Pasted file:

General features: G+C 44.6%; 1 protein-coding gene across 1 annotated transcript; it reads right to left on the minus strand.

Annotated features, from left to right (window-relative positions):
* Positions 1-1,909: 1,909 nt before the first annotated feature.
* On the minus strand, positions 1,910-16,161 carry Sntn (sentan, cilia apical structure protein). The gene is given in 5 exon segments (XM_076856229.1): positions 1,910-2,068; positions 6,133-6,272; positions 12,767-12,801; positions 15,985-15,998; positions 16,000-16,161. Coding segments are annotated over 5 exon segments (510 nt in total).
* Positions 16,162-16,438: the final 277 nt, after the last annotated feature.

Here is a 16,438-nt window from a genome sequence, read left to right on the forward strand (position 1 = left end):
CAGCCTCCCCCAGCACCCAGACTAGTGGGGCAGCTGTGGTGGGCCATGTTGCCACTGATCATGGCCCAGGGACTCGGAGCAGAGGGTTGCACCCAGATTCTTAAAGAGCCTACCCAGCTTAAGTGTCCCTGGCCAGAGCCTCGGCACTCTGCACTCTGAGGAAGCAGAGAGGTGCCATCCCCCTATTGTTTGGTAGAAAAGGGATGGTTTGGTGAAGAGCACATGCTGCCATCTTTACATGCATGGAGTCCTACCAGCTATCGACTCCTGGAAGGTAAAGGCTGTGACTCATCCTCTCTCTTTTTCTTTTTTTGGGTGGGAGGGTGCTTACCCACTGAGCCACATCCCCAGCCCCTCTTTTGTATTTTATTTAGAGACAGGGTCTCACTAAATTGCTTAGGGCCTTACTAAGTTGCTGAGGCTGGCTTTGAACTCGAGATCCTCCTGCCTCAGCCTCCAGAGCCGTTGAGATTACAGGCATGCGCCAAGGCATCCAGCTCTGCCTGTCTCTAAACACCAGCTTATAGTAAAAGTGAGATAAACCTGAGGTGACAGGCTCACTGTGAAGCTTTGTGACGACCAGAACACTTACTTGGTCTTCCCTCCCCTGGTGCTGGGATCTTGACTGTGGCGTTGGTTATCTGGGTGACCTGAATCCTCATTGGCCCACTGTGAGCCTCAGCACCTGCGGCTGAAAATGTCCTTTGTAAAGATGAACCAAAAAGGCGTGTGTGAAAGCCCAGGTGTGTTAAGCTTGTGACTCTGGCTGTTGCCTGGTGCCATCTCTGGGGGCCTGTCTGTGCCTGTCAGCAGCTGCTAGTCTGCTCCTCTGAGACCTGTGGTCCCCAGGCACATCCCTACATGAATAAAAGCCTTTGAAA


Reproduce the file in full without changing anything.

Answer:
General features: G+C 44.6%; 1 protein-coding gene across 1 annotated transcript; it reads right to left on the minus strand.

Annotated features, from left to right (window-relative positions):
* Positions 1-1,909: 1,909 nt before the first annotated feature.
* On the minus strand, positions 1,910-16,161 carry Sntn (sentan, cilia apical structure protein). The gene is given in 5 exon segments (XM_076856229.1): positions 1,910-2,068; positions 6,133-6,272; positions 12,767-12,801; positions 15,985-15,998; positions 16,000-16,161. Coding segments are annotated over 5 exon segments (510 nt in total).
* Positions 16,162-16,438: the final 277 nt, after the last annotated feature.

Here is a 16,438-nt window from a genome sequence, read left to right on the forward strand (position 1 = left end):
CAGCCTCCCCCAGCACCCAGACTAGTGGGGCAGCTGTGGTGGGCCATGTTGCCACTGATCATGGCCCAGGGACTCGGAGCAGAGGGTTGCACCCAGATTCTTAAAGAGCCTACCCAGCTTAAGTGTCCCTGGCCAGAGCCTCGGCACTCTGCACTCTGAGGAAGCAGAGAGGTGCCATCCCCCTATTGTTTGGTAGAAAAGGGATGGTTTGGTGAAGAGCACATGCTGCCATCTTTACATGCATGGAGTCCTACCAGCTATCGACTCCTGGAAGGTAAAGGCTGTGACTCATCCTCTCTCTTTTTCTTTTTTTGGGTGGGAGGGTGCTTACCCACTGAGCCACATCCCCAGCCCCTCTTTTGTATTTTATTTAGAGACAGGGTCTCACTAAATTGCTTAGGGCCTTACTAAGTTGCTGAGGCTGGCTTTGAACTCGAGATCCTCCTGCCTCAGCCTCCAGAGCCGTTGAGATTACAGGCATGCGCCAAGGCATCCAGCTCTGCCTGTCTCTAAACACCAGCTTATAGTAAAAGTGAGATAAACCTGAGGTGACAGGCTCACTGTGAAGCTTTGTGACGACCAGAACACTTACTTGGTCTTCCCTCCCCTGGTGCTGGGATCTTGACTGTGGCGTTGGTTATCTGGGTGACCTGAATCCTCATTGGCCCACTGTGAGCCTCAGCACCTGCGGCTGAAAATGTCCTTTGTAAAGATGAACCAAAAAGGCGTGTGTGAAAGCCCAGGTGTGTTAAGCTTGTGACTCTGGCTGTTGCCTGGTGCCATCTCTGGGGGCCTGTCTGTGCCTGTCAGCAGCTGCTAGTCTGCTCCTCTGAGACCTGTGGTCCCCAGGCACATCCCTACATGAATAAAAGCCTTTGAAA